Massachusetts House of Representatives Speaker Robert DeLeo is forming a special committee to investigate #MeToo allegations levied against a fellow member of the Democratic leadership, Representative Paul McMurtry.
Paul McMurtry identified as grabber
At the “Made in Massachusetts” cocktail reception on December 13th, during a three-day orientation session for incoming state legislators, a female lawmaker alleges that Paul McMurtry touched her inappropriately.
According to an investigative report by the Boston Globe published Wednesday, the incident took place during a group photo. The unnamed legislator told at least two fellow lawmakers what she claims happened.
“She told us immediately upon joining the group gathering to take the photo,” one House member told the Globe. “She told us a person had just grabbed her [backside].”
A third representative said they witnessed the event.
“He walked up behind her and grabbed it. She was upset.”
All three accounts identified McMurtry, a member of the Democratic House leadership, as the perpetrator.
McMurtry has denied all allegations. Speaking to WBZ-TV, he said, “Relative to my personal conduct, I can assure you the allegations are absolutely, positively, unequivocally not true. I will participate in any review that leads to the truth of these matters.”
Ongoing problems at Beacon Hill
The incident has raised concerns that the longtime culture of sexual harassment on Beacon Hill, a prominent issue during the 2018 session, has not been fully dealt with.
In March 2018 legislators enacted new procedures to try and tackle the problem, and to make it easier for sexual misconduct victims to come forward.
During the same month, Representative Diana DiZoglio demonstrated how pervasive the problem is. During a speech on the House floor in March 15th, 2018 she revealed how Speaker DeLeo had used an NDA to silence her accusations of mistreatment when she worked as a staffer in 2011.
The new rules call for a Equal Employment Opportunity officer to make an initial investigation. Investigator Cynthia Farquhar determined the allegations against McMurtry were “plausible.”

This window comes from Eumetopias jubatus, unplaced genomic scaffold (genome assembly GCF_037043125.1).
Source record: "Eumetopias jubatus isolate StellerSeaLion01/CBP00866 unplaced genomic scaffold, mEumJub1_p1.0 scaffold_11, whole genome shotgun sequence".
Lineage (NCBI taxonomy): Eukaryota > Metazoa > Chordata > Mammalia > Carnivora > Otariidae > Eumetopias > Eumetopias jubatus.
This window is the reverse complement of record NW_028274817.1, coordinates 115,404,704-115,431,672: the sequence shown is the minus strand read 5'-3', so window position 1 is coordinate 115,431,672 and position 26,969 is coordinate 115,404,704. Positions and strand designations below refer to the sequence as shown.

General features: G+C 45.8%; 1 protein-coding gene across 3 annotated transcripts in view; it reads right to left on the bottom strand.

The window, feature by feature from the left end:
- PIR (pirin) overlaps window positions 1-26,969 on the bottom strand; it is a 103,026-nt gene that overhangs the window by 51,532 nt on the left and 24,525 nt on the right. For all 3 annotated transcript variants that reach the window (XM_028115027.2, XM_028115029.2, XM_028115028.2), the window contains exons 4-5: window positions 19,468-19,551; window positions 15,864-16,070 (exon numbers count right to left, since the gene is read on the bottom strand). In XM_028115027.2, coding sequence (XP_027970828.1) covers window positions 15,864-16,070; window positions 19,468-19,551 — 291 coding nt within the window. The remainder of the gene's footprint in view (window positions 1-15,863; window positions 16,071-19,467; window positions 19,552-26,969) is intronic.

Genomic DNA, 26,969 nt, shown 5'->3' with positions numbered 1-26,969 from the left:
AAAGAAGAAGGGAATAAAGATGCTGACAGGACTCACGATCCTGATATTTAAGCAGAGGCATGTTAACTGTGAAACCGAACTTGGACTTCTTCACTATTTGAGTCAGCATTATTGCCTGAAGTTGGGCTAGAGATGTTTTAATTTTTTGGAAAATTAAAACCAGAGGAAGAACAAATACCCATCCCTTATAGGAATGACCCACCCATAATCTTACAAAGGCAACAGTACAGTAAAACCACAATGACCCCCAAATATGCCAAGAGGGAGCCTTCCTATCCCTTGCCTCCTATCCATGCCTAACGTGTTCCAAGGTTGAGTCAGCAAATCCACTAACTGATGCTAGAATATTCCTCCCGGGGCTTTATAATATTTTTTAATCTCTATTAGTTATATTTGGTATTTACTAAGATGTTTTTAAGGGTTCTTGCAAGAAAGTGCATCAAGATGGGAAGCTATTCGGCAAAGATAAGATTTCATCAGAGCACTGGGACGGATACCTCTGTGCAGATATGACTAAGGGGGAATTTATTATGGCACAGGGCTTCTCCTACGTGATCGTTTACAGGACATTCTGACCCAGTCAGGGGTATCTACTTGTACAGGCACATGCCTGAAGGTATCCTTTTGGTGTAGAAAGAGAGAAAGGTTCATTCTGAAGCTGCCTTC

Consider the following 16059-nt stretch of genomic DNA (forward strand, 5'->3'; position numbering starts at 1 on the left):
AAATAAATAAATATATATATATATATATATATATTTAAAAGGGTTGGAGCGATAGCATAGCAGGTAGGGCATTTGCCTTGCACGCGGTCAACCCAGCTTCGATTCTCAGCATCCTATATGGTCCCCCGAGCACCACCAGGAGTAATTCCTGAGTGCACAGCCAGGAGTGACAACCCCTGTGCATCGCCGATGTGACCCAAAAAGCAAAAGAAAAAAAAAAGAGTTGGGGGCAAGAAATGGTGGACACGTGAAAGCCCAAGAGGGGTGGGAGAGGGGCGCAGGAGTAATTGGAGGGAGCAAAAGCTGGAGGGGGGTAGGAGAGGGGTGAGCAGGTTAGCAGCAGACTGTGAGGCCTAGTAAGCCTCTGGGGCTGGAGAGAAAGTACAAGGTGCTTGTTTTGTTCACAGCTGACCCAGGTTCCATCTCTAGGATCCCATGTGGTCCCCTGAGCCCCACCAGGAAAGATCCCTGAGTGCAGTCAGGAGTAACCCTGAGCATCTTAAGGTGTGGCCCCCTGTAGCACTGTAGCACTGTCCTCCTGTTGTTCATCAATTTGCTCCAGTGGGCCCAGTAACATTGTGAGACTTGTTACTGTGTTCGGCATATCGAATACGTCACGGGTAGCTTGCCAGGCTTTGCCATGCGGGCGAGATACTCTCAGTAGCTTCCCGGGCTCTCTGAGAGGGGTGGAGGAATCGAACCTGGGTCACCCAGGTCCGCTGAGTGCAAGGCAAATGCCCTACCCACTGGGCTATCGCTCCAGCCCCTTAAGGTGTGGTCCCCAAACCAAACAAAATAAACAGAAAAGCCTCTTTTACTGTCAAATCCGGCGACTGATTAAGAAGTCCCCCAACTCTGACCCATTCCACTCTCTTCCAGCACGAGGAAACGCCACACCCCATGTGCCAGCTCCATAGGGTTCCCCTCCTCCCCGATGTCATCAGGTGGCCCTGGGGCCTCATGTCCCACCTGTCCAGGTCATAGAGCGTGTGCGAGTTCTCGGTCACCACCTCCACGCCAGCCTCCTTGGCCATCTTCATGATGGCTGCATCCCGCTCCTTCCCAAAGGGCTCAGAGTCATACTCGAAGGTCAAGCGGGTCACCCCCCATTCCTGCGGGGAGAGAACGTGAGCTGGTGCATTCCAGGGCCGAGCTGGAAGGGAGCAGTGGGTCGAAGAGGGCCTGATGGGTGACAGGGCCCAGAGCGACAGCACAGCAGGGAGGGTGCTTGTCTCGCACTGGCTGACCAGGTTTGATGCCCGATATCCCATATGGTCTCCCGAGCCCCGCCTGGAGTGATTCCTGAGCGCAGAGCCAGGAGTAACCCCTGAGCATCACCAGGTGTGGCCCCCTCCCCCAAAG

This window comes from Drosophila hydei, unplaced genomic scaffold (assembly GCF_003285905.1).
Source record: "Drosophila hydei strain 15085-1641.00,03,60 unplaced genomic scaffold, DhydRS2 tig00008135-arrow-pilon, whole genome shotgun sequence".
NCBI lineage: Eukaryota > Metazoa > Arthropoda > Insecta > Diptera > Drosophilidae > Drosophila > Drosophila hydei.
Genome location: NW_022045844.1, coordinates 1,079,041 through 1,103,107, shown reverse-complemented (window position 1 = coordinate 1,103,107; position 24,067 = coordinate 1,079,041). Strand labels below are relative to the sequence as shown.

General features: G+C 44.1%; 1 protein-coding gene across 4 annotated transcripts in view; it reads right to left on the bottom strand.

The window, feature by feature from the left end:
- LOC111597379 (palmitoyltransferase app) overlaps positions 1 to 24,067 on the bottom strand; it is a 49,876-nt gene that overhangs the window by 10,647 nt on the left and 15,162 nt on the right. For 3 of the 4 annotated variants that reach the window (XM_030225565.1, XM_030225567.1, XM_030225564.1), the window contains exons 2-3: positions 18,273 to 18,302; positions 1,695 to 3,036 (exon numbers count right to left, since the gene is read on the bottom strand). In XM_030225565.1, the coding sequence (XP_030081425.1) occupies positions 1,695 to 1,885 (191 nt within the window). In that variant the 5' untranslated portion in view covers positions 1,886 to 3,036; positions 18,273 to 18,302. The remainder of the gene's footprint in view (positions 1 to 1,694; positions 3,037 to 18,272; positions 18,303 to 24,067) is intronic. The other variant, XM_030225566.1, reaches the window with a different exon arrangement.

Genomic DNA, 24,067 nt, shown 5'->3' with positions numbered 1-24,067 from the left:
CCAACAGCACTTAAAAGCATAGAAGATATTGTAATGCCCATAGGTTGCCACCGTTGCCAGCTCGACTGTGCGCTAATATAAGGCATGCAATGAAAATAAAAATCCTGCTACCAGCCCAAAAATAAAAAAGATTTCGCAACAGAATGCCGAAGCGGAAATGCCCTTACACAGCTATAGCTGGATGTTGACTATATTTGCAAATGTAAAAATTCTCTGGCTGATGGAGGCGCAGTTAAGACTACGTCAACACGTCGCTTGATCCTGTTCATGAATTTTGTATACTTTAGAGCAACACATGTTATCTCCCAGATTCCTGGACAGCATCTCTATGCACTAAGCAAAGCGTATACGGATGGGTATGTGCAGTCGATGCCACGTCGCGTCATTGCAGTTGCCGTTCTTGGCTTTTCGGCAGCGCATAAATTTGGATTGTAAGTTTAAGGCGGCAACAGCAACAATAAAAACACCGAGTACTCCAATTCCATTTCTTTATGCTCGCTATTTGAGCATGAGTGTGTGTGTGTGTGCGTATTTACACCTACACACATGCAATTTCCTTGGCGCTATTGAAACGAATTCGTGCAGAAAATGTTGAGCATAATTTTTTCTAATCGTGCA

Speaker DeLeo must now appoint a “Special Committee on Professional Conduct” to rule on the allegations. The names of the committee members (and the existence of the committee itself) are meant to remain confidential unless and until it decides to take action against Paul McMurtry.
Massachusetts politicians react
Although some lawmakers have characterized the allegations as a “rumor,” many prominent voices in the Massachusetts political establishment are taking the allegations very seriously.
A spokesperson for Republican Governor Charlie Baker said, “Governor Baker believes there be should zero tolerance for sexual harassment and the administration supports a full and thorough investigation of the matter.”
The Massachusetts Democratic Party issued a statement on January 17th saying, “These allegations are serious and demonstrate the continued need for proactive efforts to make Beacon Hill a safe and welcoming environment for everyone. We are encouraged that the House has taken swift action to address these allegations, and we defer to the House Committee now responsible for this matter.”
Two first-term legislators, Representative Lindsay Sabadosa and Senator Becca Rausch, introduced a bill on Thursday to create a more independent process for investigating allegations.
“We think you cannot have leadership investigating leadership,” Sabadosa told Mass Live. “There needs to be someone independent.”
“I don’t understand how a committee formed by leadership can investigate one of their own,” she continued. “You can’t have the superiors and the friends of the people who are both the victim and the accused party making these decisions. You need someone who has no bias, no prior relationships.”
Explaining further her motivation for proposing the new legislation, Sabadosa said, “I need to feel safe, and my aide needs to feel safe.”